Monday, January 12, 2009

Massive Greenland meltdown? Not so fast, say scientists

Massive Greenland meltdown? Not so fast, say scientists

No sunbathing on the beaches of Greenland in our lifetime?

A general view shows the Arctic Ocean off the coast of Greenland. The recent acceleration of glacier melt-off in Greenland, which some scientists fear could dramatically raise sea levels, may only be a temporary phenomenon, according to a study published Sunday.
The stakes are enormous: the rate at which the global ocean water mark rises could have a devastating impact on hundreds of millions of people living in low-lying areas around the world.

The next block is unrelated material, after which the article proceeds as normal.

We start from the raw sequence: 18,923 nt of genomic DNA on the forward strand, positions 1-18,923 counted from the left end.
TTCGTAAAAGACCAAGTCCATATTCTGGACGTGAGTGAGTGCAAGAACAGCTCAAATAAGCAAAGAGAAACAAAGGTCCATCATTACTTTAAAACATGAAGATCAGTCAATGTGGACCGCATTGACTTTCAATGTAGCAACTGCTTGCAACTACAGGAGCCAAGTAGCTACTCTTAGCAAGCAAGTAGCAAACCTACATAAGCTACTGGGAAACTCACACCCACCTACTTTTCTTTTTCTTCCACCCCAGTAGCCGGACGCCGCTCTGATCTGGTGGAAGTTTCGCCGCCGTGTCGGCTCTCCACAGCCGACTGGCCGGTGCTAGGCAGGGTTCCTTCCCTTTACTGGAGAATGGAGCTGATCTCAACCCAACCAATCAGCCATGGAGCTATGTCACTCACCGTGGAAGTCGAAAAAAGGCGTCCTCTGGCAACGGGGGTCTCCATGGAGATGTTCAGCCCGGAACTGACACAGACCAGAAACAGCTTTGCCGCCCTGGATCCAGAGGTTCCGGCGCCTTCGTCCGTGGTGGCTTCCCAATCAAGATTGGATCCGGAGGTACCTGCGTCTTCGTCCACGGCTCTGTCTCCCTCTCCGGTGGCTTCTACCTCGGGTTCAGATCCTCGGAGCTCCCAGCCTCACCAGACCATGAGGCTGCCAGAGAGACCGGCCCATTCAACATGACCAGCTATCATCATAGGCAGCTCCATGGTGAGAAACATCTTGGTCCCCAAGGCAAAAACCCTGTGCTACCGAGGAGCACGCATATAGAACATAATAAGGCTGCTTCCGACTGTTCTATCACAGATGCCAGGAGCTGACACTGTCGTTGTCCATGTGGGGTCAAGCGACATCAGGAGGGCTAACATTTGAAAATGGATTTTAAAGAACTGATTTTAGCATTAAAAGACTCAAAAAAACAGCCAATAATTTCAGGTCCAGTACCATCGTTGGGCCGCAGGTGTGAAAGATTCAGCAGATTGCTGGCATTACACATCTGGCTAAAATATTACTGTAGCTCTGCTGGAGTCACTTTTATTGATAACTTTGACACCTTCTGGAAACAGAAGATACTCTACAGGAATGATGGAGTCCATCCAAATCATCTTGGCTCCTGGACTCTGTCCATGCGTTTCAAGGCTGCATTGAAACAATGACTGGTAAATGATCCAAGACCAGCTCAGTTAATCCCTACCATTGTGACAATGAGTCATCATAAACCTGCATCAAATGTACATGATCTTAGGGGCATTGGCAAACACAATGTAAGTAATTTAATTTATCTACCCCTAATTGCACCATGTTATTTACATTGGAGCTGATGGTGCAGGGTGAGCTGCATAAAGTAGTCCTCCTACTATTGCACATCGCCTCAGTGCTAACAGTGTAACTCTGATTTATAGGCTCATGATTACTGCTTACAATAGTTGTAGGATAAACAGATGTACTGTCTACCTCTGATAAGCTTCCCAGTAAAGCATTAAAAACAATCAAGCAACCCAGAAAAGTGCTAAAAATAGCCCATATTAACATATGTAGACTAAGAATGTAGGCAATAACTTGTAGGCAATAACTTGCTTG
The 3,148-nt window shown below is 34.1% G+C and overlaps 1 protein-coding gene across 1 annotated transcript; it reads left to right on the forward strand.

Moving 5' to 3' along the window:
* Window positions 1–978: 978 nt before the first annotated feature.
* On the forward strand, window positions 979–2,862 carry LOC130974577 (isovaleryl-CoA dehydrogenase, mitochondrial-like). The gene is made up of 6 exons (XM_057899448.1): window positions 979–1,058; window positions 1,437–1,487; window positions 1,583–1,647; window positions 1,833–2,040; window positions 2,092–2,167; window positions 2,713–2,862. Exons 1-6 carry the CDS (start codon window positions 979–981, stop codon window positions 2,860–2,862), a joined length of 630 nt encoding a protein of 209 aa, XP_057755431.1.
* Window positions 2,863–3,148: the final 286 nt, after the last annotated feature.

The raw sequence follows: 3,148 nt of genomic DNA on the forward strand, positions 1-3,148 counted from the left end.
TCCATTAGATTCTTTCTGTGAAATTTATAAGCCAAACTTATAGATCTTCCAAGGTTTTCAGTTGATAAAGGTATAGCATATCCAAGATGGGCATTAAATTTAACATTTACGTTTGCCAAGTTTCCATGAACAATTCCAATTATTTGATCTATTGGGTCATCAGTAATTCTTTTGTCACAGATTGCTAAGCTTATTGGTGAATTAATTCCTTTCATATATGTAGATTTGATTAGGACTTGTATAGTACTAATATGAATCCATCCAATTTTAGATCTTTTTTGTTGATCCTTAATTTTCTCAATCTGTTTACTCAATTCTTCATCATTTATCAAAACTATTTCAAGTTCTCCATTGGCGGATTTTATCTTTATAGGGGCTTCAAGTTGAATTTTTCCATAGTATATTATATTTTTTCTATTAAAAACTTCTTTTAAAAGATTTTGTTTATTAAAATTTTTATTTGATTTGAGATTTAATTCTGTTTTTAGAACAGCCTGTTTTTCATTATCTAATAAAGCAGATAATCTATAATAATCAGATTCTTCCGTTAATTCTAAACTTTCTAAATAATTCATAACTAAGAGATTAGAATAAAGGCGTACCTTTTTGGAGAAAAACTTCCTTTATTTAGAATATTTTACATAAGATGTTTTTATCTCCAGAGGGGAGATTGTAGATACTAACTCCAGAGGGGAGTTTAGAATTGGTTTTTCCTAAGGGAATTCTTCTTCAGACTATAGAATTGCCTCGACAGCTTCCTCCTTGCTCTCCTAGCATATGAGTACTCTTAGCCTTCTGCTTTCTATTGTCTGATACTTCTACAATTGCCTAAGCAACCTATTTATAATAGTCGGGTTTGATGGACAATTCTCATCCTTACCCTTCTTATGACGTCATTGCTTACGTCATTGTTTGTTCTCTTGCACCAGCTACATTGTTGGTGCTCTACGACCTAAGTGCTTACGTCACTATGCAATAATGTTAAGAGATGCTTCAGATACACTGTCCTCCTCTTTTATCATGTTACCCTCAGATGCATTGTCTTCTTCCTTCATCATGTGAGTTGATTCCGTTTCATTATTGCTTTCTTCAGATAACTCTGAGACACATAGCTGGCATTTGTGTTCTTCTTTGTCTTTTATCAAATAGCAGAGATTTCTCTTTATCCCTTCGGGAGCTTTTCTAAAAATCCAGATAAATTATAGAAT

But a team led by Faezeh Nick of Durham University in Britain found that neither of these scenarios matched the data.
"They simply don't fit what we have observed," said colleague and co-author Andreas Vieli in an interview.

Arctic sea ice reflects sunlight, keeping the polar regions cool and moderating global climate. According to scientific measurements, Arctic sea ice has declined dramatically over at least the past thirty years, with the most extreme decline seen in the summer melt season.

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